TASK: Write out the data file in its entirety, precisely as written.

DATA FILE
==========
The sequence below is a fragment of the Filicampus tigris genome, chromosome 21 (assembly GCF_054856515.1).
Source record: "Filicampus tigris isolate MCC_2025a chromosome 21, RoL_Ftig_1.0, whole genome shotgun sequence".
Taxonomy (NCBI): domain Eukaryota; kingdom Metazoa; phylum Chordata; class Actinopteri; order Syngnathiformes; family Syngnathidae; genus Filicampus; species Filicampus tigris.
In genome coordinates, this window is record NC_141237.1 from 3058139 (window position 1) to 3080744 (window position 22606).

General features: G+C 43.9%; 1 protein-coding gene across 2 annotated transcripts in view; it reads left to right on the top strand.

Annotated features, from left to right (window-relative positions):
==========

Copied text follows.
The sequence below is a fragment of the Filicampus tigris genome, chromosome 21 (assembly GCF_054856515.1).
Source record: "Filicampus tigris isolate MCC_2025a chromosome 21, RoL_Ftig_1.0, whole genome shotgun sequence".
Taxonomy (NCBI): domain Eukaryota; kingdom Metazoa; phylum Chordata; class Actinopteri; order Syngnathiformes; family Syngnathidae; genus Filicampus; species Filicampus tigris.
In genome coordinates, this window is record NC_141237.1 from 3058139 (window position 1) to 3080744 (window position 22606).

General features: G+C 43.9%; 1 protein-coding gene across 2 annotated transcripts in view; it reads left to right on the top strand.

Annotated features, from left to right (window-relative positions):